Page 63 - British Inquiry into Loss of RMS Titanic Day 23 - 26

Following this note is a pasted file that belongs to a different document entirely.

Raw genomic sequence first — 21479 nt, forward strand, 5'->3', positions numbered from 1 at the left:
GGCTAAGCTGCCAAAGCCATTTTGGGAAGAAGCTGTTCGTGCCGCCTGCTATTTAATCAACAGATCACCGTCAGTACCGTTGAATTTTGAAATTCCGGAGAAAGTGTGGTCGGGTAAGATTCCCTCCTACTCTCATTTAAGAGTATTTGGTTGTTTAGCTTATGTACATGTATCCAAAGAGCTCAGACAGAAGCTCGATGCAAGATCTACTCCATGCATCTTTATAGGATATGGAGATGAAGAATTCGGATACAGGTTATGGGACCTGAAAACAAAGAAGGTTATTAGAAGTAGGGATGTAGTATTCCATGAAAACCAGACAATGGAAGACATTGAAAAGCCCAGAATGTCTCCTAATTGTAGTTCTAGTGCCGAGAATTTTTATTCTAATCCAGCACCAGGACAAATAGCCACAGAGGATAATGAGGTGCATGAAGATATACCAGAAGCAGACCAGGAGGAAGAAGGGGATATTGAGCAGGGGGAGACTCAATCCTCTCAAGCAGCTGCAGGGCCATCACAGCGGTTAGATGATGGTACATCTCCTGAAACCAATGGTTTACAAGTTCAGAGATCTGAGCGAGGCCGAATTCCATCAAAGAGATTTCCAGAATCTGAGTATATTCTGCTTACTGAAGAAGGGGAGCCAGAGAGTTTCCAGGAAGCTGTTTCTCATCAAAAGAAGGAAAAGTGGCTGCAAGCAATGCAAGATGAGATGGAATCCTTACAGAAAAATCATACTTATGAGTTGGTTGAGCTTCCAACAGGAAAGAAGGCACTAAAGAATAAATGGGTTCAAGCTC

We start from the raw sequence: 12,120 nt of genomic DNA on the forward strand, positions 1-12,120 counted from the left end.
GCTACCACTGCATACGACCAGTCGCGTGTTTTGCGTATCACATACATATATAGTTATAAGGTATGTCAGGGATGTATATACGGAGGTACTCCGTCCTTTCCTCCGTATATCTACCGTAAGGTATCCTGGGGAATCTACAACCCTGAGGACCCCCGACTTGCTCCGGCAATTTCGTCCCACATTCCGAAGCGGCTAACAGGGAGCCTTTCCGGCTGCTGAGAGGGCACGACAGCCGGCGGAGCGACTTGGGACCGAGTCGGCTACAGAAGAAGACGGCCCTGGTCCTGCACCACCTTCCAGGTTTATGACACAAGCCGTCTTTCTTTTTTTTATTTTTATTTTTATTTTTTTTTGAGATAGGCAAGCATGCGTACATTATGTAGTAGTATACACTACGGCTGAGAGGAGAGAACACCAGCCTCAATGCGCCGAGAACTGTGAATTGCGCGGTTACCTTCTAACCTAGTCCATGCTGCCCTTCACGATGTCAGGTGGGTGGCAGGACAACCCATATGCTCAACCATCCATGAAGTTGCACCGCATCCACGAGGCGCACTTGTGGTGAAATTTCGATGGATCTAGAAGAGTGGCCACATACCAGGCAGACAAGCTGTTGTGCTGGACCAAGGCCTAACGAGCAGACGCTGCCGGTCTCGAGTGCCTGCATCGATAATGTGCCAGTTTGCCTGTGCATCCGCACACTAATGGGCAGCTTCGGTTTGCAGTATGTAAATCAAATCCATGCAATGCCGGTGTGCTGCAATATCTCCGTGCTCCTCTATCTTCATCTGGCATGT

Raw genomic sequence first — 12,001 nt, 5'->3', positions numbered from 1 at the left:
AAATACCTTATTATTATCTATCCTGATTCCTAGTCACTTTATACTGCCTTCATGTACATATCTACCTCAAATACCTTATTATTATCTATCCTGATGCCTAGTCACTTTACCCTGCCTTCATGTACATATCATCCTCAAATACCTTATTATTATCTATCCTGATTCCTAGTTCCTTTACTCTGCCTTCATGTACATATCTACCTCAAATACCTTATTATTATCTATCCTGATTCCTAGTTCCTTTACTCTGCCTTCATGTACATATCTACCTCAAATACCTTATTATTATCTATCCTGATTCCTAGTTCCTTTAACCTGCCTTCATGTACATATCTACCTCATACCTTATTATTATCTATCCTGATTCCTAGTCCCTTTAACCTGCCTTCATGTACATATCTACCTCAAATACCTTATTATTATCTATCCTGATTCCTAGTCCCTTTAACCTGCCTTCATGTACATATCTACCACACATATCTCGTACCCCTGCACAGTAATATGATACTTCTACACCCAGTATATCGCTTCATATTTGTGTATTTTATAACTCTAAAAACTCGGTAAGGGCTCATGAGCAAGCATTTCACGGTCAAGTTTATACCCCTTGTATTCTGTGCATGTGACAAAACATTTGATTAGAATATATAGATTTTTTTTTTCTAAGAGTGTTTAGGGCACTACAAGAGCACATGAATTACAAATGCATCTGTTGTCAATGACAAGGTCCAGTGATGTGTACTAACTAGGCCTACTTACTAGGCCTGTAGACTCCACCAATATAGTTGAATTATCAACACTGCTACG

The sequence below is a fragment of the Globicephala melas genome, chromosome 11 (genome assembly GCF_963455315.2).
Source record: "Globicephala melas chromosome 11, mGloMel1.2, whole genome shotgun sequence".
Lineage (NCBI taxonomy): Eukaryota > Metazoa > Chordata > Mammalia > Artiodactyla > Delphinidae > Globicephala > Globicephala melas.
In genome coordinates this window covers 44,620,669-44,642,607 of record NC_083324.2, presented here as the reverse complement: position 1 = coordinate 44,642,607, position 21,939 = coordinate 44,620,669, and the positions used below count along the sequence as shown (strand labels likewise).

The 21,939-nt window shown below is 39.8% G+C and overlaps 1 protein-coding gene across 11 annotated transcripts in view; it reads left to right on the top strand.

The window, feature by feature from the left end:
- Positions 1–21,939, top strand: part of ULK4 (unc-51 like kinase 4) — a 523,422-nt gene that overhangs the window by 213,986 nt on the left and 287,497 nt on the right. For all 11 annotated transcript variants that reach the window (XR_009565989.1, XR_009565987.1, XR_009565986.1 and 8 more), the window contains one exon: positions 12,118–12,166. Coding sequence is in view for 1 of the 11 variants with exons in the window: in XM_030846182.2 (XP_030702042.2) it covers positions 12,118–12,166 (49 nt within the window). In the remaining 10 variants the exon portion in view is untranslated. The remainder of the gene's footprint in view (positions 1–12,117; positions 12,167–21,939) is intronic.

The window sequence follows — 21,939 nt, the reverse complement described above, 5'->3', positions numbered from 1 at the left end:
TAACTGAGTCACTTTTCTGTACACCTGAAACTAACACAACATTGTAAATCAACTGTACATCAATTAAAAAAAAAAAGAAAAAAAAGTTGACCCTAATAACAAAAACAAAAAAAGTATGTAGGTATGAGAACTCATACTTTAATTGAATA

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The Attorney-General: Not quite that. Mr. Laing: Of course, it would be very desirable we should know what is going to be said before Sir Robert has to deal with it. The Attorney-General: I remember the passage perfectly well. The Commissioner: I remember it, too. Mr. Laing: May I read it? The Attorney-General: My Lord says he remembers it, and so do I. The Commissioner: And if it is any consolation to you, Mr. Laing, I do not think there was very much in the point. Mr. Laing: I do not think I shall offer any further opposition to the course suggested to be adopted. The Attorney-General: All I wish to guard against is, whatever comment I am going to make I have suggested in the course of the case. What your Lordship will think of it you will determine when you have heard it, but my friend, Mr. Laing, must not take this course; he must not, in consequence of what your Lordship said, say, “Very well, I will take no notice of it,” and then, when I come to deal with the case, if your Lordship thinks anything of it, say that he has not had notice of it. That is the point. The Commissioner: Oh, no, the notice was clearly given a few days ago by you. The Attorney-General: Quite. The Commissioner: And, therefore, there is ample notice. The Attorney-General: If my friend wishes it, I have no objection, we will put a specific question in regard to Mr. Ismay. The Commissioner: No, no. The Attorney-General: But it did not seem to be necessary, because what I have to say is covered entirely by the questions. The Commissioner: After all, the question of the conduct of Mr. Ismay is only material to the extent to which he was said to have improperly influenced the conduct of the Captain. The Attorney-General: Yes, and so far as it affected the navigation of the ship, and what was done on the ship. I will say at once, so that my friend may know, that I am not going to make any comment with regard to Mr. Ismay’s conduct in leaving the ship on the boat at that particular moment. I make no observation, and I intend to make no observation with regard to that. I only say this, that I think it is always a very difficult thing to determine in the special circumstances whether or not he took the right course; and I rather suggest also, with respect, that it involves considerations which are not quite those which ought to guide the Court in this Enquiry. The Commissioner: I absolutely agree with you. Mr. Laing: After what my friend has said I think Sir Robert Finlay will have ample grounds on which he will be able to address your Lordship before my friend, and, therefore, I offer no further opposition. Mr. Edwards: With this one consideration, my Lord. It is said by the Attorney-General that there is no reason why there should be any departure from the ordinary practice in relation to these Enquiries; but there is this distinction between this Enquiry and others, which I would suggest to your Lordship, and that is this, that not only is there a question here of the conduct of the owners of the “Titanic,” but there is also a question here as to the conduct of the Marine Department of the Board of Trade. Now, the learned Attorney-General is here, of course, in a dual capacity. He represents the Board of Trade, as he represents those who are responsible for formulating the charges. Now, I do suggest if he does not begin the address to your Lordship on the general question, he at least ought to be in the position of addressing your Lordship on behalf of the Board of Trade, so that those of us who stand in a position somewhat adverse to the conduct of the Marine Department of the Board of Trade should have an opportunity of replying to whatever defense is set up. The Commissioner: I do not think I should allow that, Mr. Edwards. I regard you and Mr. Scanlan and various others - but you two mainly - as the accusers of the Board of Trade, and I shall expect you to put forward your case against the Board of Trade, and to explain to me what it is you allege against the
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